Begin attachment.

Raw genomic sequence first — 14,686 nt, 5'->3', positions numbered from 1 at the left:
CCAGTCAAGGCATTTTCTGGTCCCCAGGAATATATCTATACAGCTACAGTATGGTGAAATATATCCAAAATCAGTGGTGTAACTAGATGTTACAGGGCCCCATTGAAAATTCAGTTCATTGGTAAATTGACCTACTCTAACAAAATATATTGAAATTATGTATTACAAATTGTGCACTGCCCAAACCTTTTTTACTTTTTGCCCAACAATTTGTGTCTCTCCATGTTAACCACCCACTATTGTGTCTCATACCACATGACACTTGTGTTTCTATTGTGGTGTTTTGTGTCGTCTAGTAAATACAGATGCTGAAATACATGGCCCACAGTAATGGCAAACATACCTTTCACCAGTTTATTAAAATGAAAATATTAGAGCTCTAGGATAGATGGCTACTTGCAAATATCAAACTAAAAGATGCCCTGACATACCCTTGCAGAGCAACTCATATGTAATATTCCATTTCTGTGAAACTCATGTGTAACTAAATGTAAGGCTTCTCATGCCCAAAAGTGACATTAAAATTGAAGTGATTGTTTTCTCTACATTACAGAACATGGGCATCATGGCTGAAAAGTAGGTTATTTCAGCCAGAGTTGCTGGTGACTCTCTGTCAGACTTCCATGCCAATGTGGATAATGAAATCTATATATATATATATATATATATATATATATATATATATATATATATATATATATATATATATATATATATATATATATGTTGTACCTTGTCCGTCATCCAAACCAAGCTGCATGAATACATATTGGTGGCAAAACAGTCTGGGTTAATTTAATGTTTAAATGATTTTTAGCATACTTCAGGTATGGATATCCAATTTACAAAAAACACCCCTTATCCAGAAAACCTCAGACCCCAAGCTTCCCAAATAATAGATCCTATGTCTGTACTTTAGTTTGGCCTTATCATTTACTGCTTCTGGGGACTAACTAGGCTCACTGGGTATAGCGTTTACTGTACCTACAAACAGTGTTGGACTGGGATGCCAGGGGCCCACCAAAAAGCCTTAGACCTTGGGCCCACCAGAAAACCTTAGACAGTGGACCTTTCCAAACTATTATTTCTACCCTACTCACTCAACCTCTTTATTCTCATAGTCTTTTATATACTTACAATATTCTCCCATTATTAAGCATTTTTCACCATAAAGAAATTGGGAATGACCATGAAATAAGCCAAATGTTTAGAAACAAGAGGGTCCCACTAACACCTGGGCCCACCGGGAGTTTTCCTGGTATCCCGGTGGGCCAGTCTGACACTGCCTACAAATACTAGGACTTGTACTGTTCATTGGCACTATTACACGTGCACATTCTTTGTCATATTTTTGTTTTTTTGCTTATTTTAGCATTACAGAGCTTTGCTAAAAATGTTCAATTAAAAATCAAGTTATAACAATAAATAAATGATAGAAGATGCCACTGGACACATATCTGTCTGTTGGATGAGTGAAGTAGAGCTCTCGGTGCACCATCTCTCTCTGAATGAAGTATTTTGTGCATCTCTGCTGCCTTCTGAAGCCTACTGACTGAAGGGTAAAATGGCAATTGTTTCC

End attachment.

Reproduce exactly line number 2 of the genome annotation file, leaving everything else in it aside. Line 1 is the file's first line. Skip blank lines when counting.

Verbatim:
CCAGTCAAGGCATTTTCTGGTCCCCAGGAATATATCTATACAGCTACAGTATGGTGAAATATATCCAAAATCAGTGGTGTAACTAGATGTTACAGGGCCCCATTGAAAATTCAGTTCATTGGTAAATTGACCTACTCTAACAAAATATATTGAAATTATGTATTACAAATTGTGCACTGCCCAAACCTTTTTTACTTTTTGCCCAACAATTTGTGTCTCTCCATGTTAACCACCCACTATTGTGTCTCATACCACATGACACTTGTGTTTCTATTGTGGTGTTTTGTGTCGTCTAGTAAATACAGATGCTGAAATACATGGCCCACAGTAATGGCAAACATACCTTTCACCAGTTTATTAAAATGAAAATATTAGAGCTCTAGGATAGATGGCTACTTGCAAATATCAAACTAAAAGATGCCCTGACATACCCTTGCAGAGCAACTCATATGTAATATTCCATTTCTGTGAAACTCATGTGTAACTAAATGTAAGGCTTCTCATGCCCAAAAGTGACATTAAAATTGAAGTGATTGTTTTCTCTACATTACAGAACATGGGCATCATGGCTGAAAAGTAGGTTATTTCAGCCAGAGTTGCTGGTGACTCTCTGTCAGACTTCCATGCCAATGTGGATAATGAAATCTATATATATATATATATATATATATATATATATATATATATATATATATATATATATATATATATATATATATATATATGTTGTACCTTGTCCGTCATCCAAACCAAGCTGCATGAATACATATTGGTGGCAAAACAGTCTGGGTTAATTTAATGTTTAAATGATTTTTAGCATACTTCAGGTATGGATATCCAATTTACAAAAAACACCCCTTATCCAGAAAACCTCAGACCCCAAGCTTCCCAAATAATAGATCCTATGTCTGTACTTTAGTTTGGCCTTATCATTTACTGCTTCTGGGGACTAACTAGGCTCACTGGGTATAGCGTTTACTGTACCTACAAACAGTGTTGGACTGGGATGCCAGGGGCCCACCAAAAAGCCTTAGACCTTGGGCCCACCAGAAAACCTTAGACAGTGGACCTTTCCAAACTATTATTTCTACCCTACTCACTCAACCTCTTTATTCTCATAGTCTTTTATATACTTACAATATTCTCCCATTATTAAGCATTTTTCACCATAAAGAAATTGGGAATGACCATGAAATAAGCCAAATGTTTAGAAACAAGAGGGTCCCACTAACACCTGGGCCCACCGGGAGTTTTCCTGGTATCCCGGTGGGCCAGTCTGACACTGCCTACAAATACTAGGACTTGTACTGTTCATTGGCACTATTACACGTGCACATTCTTTGTCATATTTTTGTTTTTTTGCTTATTTTAGCATTACAGAGCTTTGCTAAAAATGTTCAATTAAAAATCAAGTTATAACAATAAATAAATGATAGAAGATGCCACTGGACACATATCTGTCTGTTGGATGAGTGAAGTAGAGCTCTCGGTGCACCATCTCTCTCTGAATGAAGTATTTTGTGCATCTCTGCTGCCTTCTGAAGCCTACTGACTGAAGGGTAAAATGGCAATTGTTTCC